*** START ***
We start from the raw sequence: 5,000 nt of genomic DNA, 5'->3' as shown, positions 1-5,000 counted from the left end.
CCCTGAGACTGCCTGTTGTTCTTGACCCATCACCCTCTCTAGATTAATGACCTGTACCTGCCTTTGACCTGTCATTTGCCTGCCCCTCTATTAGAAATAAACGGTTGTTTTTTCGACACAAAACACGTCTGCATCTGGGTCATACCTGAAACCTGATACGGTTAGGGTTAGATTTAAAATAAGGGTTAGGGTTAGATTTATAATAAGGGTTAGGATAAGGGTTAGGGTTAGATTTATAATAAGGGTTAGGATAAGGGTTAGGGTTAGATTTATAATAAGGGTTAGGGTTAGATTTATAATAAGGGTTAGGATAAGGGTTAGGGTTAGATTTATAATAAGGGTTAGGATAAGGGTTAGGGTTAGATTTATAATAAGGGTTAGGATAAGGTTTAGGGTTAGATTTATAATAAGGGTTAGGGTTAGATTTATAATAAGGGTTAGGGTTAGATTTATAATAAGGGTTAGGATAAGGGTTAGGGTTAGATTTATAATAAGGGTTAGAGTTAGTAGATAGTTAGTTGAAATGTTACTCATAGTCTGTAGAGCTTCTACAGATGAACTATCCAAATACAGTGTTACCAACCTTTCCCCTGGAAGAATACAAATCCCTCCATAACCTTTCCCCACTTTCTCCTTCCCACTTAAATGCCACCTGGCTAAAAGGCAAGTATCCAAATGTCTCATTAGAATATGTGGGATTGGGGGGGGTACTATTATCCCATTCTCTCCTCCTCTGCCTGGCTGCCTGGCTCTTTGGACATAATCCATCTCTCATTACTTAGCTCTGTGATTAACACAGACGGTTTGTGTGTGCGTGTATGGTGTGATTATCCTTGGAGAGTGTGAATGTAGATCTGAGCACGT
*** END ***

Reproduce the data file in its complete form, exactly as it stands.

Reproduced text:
We start from the raw sequence: 5,000 nt of genomic DNA, 5'->3' as shown, positions 1-5,000 counted from the left end.
CCCTGAGACTGCCTGTTGTTCTTGACCCATCACCCTCTCTAGATTAATGACCTGTACCTGCCTTTGACCTGTCATTTGCCTGCCCCTCTATTAGAAATAAACGGTTGTTTTTTCGACACAAAACACGTCTGCATCTGGGTCATACCTGAAACCTGATACGGTTAGGGTTAGATTTAAAATAAGGGTTAGGGTTAGATTTATAATAAGGGTTAGGATAAGGGTTAGGGTTAGATTTATAATAAGGGTTAGGATAAGGGTTAGGGTTAGATTTATAATAAGGGTTAGGGTTAGATTTATAATAAGGGTTAGGATAAGGGTTAGGGTTAGATTTATAATAAGGGTTAGGATAAGGGTTAGGGTTAGATTTATAATAAGGGTTAGGATAAGGTTTAGGGTTAGATTTATAATAAGGGTTAGGGTTAGATTTATAATAAGGGTTAGGGTTAGATTTATAATAAGGGTTAGGATAAGGGTTAGGGTTAGATTTATAATAAGGGTTAGAGTTAGTAGATAGTTAGTTGAAATGTTACTCATAGTCTGTAGAGCTTCTACAGATGAACTATCCAAATACAGTGTTACCAACCTTTCCCCTGGAAGAATACAAATCCCTCCATAACCTTTCCCCACTTTCTCCTTCCCACTTAAATGCCACCTGGCTAAAAGGCAAGTATCCAAATGTCTCATTAGAATATGTGGGATTGGGGGGGGTACTATTATCCCATTCTCTCCTCCTCTGCCTGGCTGCCTGGCTCTTTGGACATAATCCATCTCTCATTACTTAGCTCTGTGATTAACACAGACGGTTTGTGTGTGCGTGTATGGTGTGATTATCCTTGGAGAGTGTGAATGTAGATCTGAGCACGT